4 Tips on how to prioritise your production workflow
Are your creatives being hit with “urgent” work requests from all angles? It’s a common problem for many marketing and comms teams. HR needs a new powerpoint deck; Product Development needs an instruction manual drafting, the Head of Marketing wants to tweak an existing campaign, and all the while, there’s a constant drip feed of “quick” jobs from the Sales team.
No matter how large or multi-disciplined your creative department, business demand almost always tends to outstrip supply. And of course, if they are overstretched, it becomes impossible to provide a great service to stakeholders. Prioritisation of workflow is key. Here are our tips on how to get it right.
A Central Feed
Simple workflow management tools such as Trello are ideal for this. Tasks from all departments need to be fed into the same workflow. But just be aware that this type of system can quickly fall apart if people try to bypass it! Tempting as it might be to email a particular designer with a “5 minute job”, make it clear to all stakeholders that they always need to go through the central feed.
How urgent is urgent?
HR needs an update to its onboarding presentation deck. The HR manager decides – for no particular reason – that she would like this on her desk by next week. This is despite the fact that the new starters are not due to arrive for at least a couple of months.
If deadlines are simply plucked from the air, it can skew the whole system – and can mean that genuinely urgent work gets delayed. The person submitting the work should always be able to justify their deadline.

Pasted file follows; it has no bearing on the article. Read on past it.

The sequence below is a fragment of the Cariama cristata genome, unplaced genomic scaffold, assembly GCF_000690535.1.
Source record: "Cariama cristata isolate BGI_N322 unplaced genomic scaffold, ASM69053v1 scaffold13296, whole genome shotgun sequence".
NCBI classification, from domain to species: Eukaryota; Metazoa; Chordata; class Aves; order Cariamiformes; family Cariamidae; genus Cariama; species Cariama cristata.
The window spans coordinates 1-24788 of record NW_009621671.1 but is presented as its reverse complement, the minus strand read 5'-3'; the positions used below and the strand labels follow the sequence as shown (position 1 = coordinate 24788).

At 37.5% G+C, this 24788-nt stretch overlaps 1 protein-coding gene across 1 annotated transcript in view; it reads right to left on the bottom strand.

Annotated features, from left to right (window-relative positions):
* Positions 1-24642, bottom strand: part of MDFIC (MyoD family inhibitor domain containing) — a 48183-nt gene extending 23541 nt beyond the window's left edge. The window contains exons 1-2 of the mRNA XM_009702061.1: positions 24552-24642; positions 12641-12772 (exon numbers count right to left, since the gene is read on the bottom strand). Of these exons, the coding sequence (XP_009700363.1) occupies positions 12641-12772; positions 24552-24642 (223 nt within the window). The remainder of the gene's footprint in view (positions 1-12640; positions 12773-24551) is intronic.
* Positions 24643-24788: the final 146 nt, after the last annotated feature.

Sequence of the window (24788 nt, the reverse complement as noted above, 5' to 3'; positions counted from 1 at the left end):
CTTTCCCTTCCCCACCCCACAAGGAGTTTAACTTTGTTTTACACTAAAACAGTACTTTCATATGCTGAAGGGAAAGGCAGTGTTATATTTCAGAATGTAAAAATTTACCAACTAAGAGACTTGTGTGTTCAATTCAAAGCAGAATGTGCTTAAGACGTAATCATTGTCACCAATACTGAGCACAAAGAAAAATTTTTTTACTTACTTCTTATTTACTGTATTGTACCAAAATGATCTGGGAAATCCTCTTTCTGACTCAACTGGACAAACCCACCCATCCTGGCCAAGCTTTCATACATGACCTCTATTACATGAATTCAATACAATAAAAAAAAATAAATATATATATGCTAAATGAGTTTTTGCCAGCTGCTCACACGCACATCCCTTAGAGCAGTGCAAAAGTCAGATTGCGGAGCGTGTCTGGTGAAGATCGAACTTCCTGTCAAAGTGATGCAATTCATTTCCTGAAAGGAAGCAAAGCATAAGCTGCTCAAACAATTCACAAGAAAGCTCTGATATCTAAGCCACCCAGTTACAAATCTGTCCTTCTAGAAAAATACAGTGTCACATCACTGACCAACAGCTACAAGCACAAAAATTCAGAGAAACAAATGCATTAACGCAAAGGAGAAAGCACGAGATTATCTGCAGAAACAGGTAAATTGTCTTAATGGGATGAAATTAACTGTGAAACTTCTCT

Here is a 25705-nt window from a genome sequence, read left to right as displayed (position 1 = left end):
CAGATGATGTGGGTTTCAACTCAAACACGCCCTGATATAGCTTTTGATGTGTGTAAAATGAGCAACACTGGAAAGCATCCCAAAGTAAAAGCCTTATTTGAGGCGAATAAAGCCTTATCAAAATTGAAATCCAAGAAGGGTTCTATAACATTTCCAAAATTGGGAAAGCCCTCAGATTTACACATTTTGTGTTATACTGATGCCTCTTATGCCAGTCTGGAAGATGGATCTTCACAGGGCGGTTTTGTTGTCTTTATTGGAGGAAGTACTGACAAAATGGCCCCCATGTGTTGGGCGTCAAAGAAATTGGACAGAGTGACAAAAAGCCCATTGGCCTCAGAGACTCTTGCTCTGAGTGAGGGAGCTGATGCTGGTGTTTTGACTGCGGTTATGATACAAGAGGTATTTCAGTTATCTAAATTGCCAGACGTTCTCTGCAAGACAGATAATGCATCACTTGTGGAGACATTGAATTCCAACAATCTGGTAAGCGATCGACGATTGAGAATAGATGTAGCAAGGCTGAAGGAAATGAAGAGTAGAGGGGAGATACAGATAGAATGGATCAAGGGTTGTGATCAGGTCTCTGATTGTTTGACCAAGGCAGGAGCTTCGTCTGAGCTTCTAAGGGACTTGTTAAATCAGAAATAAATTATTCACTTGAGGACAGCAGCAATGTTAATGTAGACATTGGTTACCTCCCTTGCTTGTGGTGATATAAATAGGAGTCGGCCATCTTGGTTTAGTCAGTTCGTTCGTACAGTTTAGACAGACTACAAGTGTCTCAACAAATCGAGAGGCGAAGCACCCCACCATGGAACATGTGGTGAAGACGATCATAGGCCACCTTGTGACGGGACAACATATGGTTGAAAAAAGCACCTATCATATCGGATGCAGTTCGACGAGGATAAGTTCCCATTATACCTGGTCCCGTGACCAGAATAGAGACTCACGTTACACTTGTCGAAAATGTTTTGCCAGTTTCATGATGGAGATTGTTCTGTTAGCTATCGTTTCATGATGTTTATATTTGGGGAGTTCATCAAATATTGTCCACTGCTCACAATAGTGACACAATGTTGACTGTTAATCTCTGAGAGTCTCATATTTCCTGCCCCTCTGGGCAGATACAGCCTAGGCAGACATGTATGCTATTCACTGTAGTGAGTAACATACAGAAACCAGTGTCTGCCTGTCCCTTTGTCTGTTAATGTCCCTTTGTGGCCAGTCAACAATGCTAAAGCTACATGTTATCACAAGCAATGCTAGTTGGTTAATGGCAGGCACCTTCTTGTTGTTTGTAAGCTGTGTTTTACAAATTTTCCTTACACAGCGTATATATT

There will be times when multiple departments are in competition for the time and attention of your creatives. So which department wins?
As a general rule, you should prioritise work based on what carries the highest value to your business. Usually , this will mean stipulating that client-facing projects take precedence over internal work.
Encourage a DIY approach
Do you really need a Web designer for your banner ad? Isn’t it possible to produce a print display without the input of an expert?
You can encourage stakeholders to take a more sensible approach to work requests. You can also rationalise your workflow to help ensure that nothing gets overlooked. But with all of this, you are in danger of merely tinkering around the edges of the problem. You are not addressing the fundamental issue: the demand for expert input exceeds supply.
Outsourcing the work is one possible answer. Trouble is, faced with market uncertainty and pressure to rein in budgets, few CEOs would relish the prospect of spending lots of extra cash on agency fees.
So here’s the sensible alternative: equip your non-specialist staff to produce more of their own work, without the need for expert input.
For social media posts, print materials, email campaigns, presentation decks - and even animation: organisations with extremely busy creative departments need to be looking at Intelligent Templates. With these, it becomes possible for non-technical staff to produce flawless assets - and even entire multimedia campaigns - with no specialist skills required.
Alongside this, firms need to embrace centralised Digital Asset Management. Get it right, and you can use DAM to store, retrieve, share and re-use your marketing assets, streamlining the production process - while still keeping you in control of the brand message.
By changing your approach to prioritisation and kitting out your wider team to unlock their creativity, you can go a long way to reduce the burden on your technical staff.